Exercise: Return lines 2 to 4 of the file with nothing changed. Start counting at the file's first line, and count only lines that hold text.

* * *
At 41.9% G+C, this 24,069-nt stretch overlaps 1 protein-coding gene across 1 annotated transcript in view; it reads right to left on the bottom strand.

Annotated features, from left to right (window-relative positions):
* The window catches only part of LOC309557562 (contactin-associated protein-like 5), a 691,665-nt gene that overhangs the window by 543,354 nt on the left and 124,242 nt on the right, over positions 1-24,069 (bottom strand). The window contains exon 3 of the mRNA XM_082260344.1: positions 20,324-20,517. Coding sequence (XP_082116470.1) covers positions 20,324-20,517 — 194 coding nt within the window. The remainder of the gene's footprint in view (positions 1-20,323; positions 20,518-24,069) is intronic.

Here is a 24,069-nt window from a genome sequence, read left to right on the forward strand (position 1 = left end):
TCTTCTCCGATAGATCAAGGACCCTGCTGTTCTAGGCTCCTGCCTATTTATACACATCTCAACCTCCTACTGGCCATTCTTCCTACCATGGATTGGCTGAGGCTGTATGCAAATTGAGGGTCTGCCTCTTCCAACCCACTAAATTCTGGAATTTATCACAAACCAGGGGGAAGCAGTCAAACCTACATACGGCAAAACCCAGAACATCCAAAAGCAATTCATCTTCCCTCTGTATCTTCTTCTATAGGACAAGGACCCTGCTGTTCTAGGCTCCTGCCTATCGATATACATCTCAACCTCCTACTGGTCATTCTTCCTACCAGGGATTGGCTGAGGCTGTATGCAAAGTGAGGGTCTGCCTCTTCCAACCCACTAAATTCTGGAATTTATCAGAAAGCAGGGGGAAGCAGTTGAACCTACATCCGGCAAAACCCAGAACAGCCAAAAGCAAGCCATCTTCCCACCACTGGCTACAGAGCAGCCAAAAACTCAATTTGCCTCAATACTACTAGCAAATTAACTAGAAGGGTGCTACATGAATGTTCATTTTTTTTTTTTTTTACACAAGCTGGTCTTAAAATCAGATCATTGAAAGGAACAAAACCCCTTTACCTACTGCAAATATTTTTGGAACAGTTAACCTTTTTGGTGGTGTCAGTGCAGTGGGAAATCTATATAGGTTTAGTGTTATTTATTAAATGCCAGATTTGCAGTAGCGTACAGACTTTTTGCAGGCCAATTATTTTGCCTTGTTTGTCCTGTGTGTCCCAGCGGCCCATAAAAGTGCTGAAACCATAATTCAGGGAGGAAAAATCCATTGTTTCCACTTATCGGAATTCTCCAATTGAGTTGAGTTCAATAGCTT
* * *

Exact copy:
Annotated features, from left to right (window-relative positions):
* The window catches only part of LOC309557562 (contactin-associated protein-like 5), a 691,665-nt gene that overhangs the window by 543,354 nt on the left and 124,242 nt on the right, over positions 1-24,069 (bottom strand). The window contains exon 3 of the mRNA XM_082260344.1: positions 20,324-20,517. Coding sequence (XP_082116470.1) covers positions 20,324-20,517 — 194 coding nt within the window. The remainder of the gene's footprint in view (positions 1-20,323; positions 20,518-24,069) is intronic.

Here is a 24,069-nt window from a genome sequence, read left to right on the forward strand (position 1 = left end):